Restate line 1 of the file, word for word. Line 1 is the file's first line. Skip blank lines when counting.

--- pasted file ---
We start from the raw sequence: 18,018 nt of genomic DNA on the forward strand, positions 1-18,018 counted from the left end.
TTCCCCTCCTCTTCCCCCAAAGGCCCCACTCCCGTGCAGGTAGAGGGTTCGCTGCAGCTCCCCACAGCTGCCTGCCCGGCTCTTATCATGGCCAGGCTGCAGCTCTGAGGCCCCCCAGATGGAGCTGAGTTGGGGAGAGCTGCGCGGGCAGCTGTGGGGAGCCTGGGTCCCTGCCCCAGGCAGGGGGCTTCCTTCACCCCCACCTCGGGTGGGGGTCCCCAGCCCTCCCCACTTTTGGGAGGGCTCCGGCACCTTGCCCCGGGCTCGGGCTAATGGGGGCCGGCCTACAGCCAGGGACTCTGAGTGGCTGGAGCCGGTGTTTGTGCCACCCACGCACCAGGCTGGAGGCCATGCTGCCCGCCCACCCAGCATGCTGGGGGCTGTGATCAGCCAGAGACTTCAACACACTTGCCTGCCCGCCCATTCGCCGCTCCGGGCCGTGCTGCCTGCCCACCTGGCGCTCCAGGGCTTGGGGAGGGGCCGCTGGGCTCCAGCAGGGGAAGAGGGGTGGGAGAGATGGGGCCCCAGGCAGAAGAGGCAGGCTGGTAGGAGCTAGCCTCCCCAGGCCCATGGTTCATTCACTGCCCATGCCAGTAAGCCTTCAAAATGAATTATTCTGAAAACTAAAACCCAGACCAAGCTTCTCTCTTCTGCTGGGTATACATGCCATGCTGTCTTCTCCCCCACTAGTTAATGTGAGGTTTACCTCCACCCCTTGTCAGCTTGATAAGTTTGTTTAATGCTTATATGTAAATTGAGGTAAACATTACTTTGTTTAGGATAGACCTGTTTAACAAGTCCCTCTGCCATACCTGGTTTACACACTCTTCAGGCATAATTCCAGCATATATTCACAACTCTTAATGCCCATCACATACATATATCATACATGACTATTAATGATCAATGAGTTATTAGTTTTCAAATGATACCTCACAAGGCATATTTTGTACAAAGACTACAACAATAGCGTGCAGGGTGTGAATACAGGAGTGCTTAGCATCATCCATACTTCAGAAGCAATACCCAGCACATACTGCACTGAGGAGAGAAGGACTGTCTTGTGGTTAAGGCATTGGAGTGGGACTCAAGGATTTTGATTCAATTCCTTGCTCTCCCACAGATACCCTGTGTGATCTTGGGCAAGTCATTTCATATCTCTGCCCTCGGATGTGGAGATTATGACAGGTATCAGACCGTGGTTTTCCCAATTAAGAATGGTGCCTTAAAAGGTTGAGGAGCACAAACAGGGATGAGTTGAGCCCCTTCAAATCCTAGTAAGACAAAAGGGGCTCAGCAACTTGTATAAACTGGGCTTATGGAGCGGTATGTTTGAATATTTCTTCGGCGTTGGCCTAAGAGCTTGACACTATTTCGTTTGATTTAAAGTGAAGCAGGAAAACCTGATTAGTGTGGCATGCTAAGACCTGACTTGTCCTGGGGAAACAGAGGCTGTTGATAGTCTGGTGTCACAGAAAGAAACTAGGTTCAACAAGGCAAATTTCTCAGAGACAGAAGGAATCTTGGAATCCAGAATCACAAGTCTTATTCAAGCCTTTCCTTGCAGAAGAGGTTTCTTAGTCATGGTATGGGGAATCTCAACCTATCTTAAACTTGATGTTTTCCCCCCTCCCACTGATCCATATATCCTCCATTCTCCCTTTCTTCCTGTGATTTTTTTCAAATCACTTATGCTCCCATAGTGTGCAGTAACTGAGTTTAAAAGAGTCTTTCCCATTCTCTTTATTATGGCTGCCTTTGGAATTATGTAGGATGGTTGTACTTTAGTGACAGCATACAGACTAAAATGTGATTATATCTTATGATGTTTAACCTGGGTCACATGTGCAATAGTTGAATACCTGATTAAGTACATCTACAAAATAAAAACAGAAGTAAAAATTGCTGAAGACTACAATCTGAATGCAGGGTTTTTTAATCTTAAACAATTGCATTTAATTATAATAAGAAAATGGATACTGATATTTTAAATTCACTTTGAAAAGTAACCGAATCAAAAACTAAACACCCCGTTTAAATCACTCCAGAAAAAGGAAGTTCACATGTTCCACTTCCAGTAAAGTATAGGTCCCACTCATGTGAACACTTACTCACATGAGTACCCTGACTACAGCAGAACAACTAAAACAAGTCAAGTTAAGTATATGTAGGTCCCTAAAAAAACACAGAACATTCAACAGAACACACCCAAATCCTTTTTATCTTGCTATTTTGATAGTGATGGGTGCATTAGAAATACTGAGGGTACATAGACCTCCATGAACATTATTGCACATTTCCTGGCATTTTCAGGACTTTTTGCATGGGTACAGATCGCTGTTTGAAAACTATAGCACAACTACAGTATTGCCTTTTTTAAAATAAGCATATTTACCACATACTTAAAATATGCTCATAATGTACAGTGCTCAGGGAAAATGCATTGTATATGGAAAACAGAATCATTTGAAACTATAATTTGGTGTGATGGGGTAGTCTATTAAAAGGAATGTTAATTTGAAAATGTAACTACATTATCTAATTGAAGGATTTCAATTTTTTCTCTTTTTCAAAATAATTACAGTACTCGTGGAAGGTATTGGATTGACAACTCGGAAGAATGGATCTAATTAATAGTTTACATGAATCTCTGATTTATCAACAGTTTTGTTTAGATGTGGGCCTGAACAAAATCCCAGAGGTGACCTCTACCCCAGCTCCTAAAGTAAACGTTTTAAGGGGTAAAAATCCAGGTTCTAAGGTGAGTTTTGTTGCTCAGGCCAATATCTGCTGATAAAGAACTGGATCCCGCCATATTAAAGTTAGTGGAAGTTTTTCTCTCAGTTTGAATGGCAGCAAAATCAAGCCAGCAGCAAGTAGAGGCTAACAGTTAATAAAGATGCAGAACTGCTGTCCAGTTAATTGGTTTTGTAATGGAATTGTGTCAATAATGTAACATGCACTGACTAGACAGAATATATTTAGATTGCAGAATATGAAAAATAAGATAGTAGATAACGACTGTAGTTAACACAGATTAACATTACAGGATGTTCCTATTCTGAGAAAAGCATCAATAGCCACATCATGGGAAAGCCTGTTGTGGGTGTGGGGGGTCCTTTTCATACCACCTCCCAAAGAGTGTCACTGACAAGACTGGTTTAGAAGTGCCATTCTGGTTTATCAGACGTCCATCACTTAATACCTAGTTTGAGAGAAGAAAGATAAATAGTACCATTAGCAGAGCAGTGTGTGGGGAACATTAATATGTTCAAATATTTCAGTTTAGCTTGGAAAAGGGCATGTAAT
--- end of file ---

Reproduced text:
We start from the raw sequence: 18,018 nt of genomic DNA on the forward strand, positions 1-18,018 counted from the left end.